Ga LA1      IV       45.1677  1.09800  64.0000        JD 
Sb M2-M4             45.2023  .274290  .010000        ES 
Hg N4-N6             45.2023  .274290  1.00000        ES 
Na SKB^4    IV       45.2584  1.09580  .640000        JD 
Tb M2-N1    V        45.3495  1.36700  1.25000        JD 
Te M2-N4    III      45.3511  .820170  .500000        JD 
Nd M2-N1    IV       45.3993  1.09240  2.56000        JD 
Er MZ1      IV       45.4867  1.09030  3.84000        JD 
Er MZ2      IV       45.5118  1.08970  .640000        JD 
Ho M4-O2    V        45.5728  1.36030  .025000        JD 
Er M3-N1    V        45.5996  1.35950  .250000        JD 
Sm MA1      IV       45.7173  1.08480  64.0000        JD 
Sm MA2      IV       45.7173  1.08480  64.0000        JD 
Sm M4-O2    IV       45.7216  1.08470  .064000        JD 
Cd M2-N1    II       45.8018  .541400  4.00000        JD 
Ho MA2      V        45.8085  1.35330  25.0000        JD 
Ho MA1      V        45.8085  1.35330  25.0000        JD 
Cu Ll       III      45.8639  .811000  2.07000        JD 
In M3-N1    II       45.9503  .539650  .800000        JD 

By the way, I also searched Philipp Poeml's modified replacement NIST x-ray database, which has additional emission lines for the actinide elements, and it doesn't have these N emission lines for U either.
9
OK, after discussions with Xavier, it looks like I am mistaken about the shell occupancies: For U the 5f shell is partially filled and this corresponds to the O6 and O7 levels (I was wrongly equating the 5f with the O4 level) so the N6-O5 transition should be possible. However, unlike Bearden, the Penelope database lists the intensity of this transition as 1/10th that of the N6-O4 which may explain why I haven't seen it. That does make more sense since why would Bearden list it if it wasn't a possible transition. I guess the 1% relative intensity is just a default value if the actual value isn't known. Since I have some DU in the probe at the moment I'll try a slow scan to see if I can tease this peak out of the background.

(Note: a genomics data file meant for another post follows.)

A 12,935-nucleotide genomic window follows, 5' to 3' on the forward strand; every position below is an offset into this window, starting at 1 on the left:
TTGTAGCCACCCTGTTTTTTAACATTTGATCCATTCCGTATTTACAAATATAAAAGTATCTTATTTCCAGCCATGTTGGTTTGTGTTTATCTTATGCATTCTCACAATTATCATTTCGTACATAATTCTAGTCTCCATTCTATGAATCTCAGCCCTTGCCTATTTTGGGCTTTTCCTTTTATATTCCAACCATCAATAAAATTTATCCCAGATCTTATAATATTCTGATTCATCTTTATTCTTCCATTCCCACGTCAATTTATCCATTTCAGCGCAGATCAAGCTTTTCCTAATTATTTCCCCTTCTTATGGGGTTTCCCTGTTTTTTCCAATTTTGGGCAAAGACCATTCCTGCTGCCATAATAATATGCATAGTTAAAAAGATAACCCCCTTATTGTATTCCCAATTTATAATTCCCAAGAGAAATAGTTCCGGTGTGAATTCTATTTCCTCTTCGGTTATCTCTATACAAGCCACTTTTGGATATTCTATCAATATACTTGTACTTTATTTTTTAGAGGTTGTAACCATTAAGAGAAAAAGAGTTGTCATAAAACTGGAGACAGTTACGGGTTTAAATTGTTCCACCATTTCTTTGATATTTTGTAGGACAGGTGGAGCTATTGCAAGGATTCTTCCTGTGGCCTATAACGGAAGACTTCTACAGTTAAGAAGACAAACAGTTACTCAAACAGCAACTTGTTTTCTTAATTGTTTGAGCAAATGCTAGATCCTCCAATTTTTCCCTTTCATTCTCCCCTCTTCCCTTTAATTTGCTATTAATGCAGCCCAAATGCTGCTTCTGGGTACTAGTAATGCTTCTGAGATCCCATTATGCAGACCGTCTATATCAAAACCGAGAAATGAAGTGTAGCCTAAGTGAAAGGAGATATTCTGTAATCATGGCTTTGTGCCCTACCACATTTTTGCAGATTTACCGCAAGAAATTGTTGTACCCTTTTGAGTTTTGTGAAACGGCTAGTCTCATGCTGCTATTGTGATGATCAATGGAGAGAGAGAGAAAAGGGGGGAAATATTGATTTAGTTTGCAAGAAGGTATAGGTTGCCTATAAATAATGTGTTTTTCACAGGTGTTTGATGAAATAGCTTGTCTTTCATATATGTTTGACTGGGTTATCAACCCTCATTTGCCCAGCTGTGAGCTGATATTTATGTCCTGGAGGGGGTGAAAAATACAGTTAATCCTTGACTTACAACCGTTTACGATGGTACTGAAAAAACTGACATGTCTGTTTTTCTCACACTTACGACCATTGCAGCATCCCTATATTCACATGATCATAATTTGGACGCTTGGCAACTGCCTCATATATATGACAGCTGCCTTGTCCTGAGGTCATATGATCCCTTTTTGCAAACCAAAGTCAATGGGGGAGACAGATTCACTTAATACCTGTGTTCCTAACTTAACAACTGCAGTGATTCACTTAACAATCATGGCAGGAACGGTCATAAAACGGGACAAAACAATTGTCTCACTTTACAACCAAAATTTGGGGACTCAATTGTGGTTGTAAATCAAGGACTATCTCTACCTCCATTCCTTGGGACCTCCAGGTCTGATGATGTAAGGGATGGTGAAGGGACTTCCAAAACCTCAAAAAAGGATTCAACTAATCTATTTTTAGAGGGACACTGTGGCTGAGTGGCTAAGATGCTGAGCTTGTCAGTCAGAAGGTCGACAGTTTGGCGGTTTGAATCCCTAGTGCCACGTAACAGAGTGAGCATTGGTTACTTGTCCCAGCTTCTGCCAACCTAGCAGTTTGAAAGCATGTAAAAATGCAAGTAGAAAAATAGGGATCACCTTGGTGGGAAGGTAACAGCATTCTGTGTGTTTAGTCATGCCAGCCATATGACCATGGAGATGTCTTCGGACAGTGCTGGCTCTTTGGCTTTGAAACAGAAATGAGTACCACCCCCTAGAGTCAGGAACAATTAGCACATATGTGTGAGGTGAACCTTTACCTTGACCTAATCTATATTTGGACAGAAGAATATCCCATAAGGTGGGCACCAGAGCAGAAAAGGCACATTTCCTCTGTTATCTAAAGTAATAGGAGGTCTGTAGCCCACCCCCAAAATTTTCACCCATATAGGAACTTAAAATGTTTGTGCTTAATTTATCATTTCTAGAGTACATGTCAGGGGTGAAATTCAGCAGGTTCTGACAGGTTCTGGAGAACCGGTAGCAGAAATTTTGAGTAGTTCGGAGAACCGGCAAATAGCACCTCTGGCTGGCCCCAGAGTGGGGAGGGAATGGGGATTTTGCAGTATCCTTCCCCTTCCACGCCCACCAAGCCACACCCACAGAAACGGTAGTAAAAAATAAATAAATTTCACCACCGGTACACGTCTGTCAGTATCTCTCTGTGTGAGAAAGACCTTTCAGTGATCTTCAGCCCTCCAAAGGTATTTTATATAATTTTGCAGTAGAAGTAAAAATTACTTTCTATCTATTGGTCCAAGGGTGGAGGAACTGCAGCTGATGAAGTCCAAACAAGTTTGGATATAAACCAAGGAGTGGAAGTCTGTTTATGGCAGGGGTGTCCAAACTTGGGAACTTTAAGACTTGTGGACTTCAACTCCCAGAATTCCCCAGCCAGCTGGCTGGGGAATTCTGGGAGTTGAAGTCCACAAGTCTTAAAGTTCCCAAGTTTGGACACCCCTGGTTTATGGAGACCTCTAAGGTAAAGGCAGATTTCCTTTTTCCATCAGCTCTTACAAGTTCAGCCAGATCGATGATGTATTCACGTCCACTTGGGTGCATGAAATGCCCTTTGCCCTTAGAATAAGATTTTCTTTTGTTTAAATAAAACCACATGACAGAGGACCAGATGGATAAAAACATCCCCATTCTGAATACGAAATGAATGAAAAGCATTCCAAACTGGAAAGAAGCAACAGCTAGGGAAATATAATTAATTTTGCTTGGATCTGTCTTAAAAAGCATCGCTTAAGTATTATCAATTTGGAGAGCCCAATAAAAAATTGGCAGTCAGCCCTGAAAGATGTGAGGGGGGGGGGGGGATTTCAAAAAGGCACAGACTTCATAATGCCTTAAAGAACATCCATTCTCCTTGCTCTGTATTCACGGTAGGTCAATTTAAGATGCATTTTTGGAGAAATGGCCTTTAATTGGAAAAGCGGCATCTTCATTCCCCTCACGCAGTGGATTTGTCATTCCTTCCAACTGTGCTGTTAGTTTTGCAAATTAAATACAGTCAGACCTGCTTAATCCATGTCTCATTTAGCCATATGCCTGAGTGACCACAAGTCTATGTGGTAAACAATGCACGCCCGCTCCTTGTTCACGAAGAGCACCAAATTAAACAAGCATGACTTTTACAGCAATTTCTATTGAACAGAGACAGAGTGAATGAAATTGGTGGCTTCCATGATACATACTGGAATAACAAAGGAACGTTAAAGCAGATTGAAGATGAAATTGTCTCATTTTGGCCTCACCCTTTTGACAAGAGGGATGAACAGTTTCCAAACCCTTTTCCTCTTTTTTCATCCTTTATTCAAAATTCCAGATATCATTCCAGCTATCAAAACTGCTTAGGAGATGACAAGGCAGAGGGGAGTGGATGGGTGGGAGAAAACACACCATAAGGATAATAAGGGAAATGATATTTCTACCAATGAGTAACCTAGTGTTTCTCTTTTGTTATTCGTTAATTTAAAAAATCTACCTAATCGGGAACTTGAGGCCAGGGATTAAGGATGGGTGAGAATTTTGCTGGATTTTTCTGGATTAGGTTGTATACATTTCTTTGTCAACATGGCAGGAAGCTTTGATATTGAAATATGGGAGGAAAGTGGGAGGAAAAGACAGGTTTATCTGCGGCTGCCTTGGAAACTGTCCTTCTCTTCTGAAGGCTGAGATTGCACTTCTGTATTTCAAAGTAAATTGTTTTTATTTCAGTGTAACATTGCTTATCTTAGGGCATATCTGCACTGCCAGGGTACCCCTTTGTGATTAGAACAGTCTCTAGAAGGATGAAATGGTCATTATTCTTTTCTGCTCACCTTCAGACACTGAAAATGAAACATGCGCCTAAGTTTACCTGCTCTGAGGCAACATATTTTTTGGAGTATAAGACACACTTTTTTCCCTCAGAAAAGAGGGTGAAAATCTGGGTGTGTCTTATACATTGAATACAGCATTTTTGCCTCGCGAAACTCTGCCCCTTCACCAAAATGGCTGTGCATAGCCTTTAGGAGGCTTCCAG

Mike
10
I’m actually analysing C in U right at the moment and talked about this very interference problem at the AMAS symposium a couple of months ago. You can’t completely separate the C and U lines but you can reduce the degree of interference by using the 2nd order C Ka line on either an LDE1/PC1 or a Pb-stearate. This puts the line at the top end of the spectrometer range, where the resolution is better. The stearate has the highest resolution of the light element crystals, and almost completely separates the two peaks but the intensity is really lousy (<200th that of the LDE2/PC2). Both still need overlap correction (really easy to set up in PfE, thanks John!). I’m using the LDE1/PC1 as a compromise between level of correction and useable count rate (~20th that of LDE2/PC2). Thanks to Ben Buse for suggesting this method. As John says, the k-ratio values that PfE outputs include the overlap correction.

I have a sort of linked question though: The interfering U line is the N6-O4 at 0.286keV, with a relative intensity of 0.01% (Bearden, 1967), but there should also be a N6-O5 line at 0.294keV which Bearden lists with a relative intensity of 1% (i.e. 100 times bigger than the N6-O4 line), but I see no evidence of this peak. My working theory is that the O5 shell in U isn’t normally occupied so the line can’t be fluoresced and the 1% intensity in Bearden is just a default value when the actual intensity hasn’t been measured. However, my understanding of how shells are occupied is very limited and I might be completely misunderstanding the diagrams. Can anyone confirm or deny this hypothesis?

Mike